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Tuesday, October 23, 2018

As the growing season winds down

The temperatures are starting to dip. Trees are changing color. The pace slows down. The last crop to be planted in field today is garlic. This year I am experimenting with German White garlic as my first overwintered crop. Crops in the field are growing at a slow pace, which is good because as I harvest the existing crops, the beds will be cleared and put to rest for next year. Cover crop of winter rye is coming along nicely in small plots. The October air gives an indication that the peak growing season is coming to an end.


Say hi


Garlic cloves for planting
Prepped field for garlic sowing

2018 had it's ups and down. Spring was good with bumper harvests and good sales. I joined a new farmer's market in my own town and met a lot of local folks that stopped by at the market. It was also fun to connect with other local businesses and know them up close. In the market that I attended last year and continued this year, seeing customers who remembered me and came back to purchase more, was motivation enough to continue the market. Meeting new and old acquaintances at the market and the summer crowd eager to buy local produce is quite energizing.

From mid to late summer, after rounds of intensive planting and excessive rains, my soil's fertility decreased and crops started showing signs of nutrient deficiency and affects of unfavorable growing conditions. I missed the signs initially and kept planting in hopes of next round of good harvest. The harvests really hit a rock bottom and the unplanned changes affected my overall morale. Things did improve as fall came but weren't at a place that I expected. I felt like throwing the towel because I could not control weather conditions and it's affect in this profession. Then I thought, maybe I should reach the finish line this year and then rethink my plans for next year. There is a saying in farming "If you can observe and respond, you can farm". The saying now rings a bell. Additionally, I felt good that I farmed on a small scale. My expenses were less, and my losses were something I could bear with and recuperate in coming years, And I am glad I didn't purchase any heavy machinery this year in spite of wanting them desperately to improve efficiency of work on the farm. With the weather conditions and other limiting factors on the farm this year, any expensive machinery would have sat in the garage rather than being able to be put to use.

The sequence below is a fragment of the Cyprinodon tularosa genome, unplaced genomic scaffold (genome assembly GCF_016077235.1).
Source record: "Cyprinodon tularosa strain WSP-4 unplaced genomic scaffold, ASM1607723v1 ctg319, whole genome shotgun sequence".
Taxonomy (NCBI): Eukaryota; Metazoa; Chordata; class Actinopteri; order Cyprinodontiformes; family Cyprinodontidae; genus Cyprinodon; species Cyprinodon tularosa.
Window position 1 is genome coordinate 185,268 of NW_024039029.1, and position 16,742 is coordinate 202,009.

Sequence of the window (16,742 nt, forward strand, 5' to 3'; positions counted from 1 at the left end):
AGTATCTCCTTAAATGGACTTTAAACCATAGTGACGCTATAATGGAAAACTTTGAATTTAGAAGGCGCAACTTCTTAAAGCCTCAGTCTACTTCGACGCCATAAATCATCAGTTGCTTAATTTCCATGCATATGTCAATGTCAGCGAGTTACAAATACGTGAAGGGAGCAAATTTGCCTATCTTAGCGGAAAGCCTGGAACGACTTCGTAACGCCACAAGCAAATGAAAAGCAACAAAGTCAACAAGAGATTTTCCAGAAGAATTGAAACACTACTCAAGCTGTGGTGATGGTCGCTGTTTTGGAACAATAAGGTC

The one thing that I am putting to good use this year in my imperfectly built high tunnel. Even on the cold days and nights at this time of the year, the crops inside the tunnel outperform crops grown in the field. While I do not plan to do deep winter farming in this small high tunnel, I am experimenting how far can I extend the harvest in this structure. The shelter provided by a protected structure like high tunnel accounts for uniform growth of the crop. Out in the field, only the strongest and hardy crops survive. Cabbage, turnips, lettuce, radishes and other greens are still surviving good in the field. They take the warm days, cool nights and rough winds well up to a certain extent.

Spinach in high tunnel

The winter season will be spent planning for next year specifically building a plan to improve soil fertility and preparing ground ahead of next season. Some uncompleted projects from this year will also be finished in winter and early next season (building cold storage and efficient wash station) along with a lot of good reading. I am also adding a few more sales channels to the existing ones in 2019. As a small and beginning business owner, the task of finding the right market for your product is a huge undertaking that requires one to go above and beyond their zone and stretching their existing skill sets. A great deal of learning this year was knowing the sales outlets that are right for me and my scale.

Enjoy the cool season, prepare soups and don't forget to shop from your local markets. The best produce is grown locally and eaten seasonally.

Happy Fall







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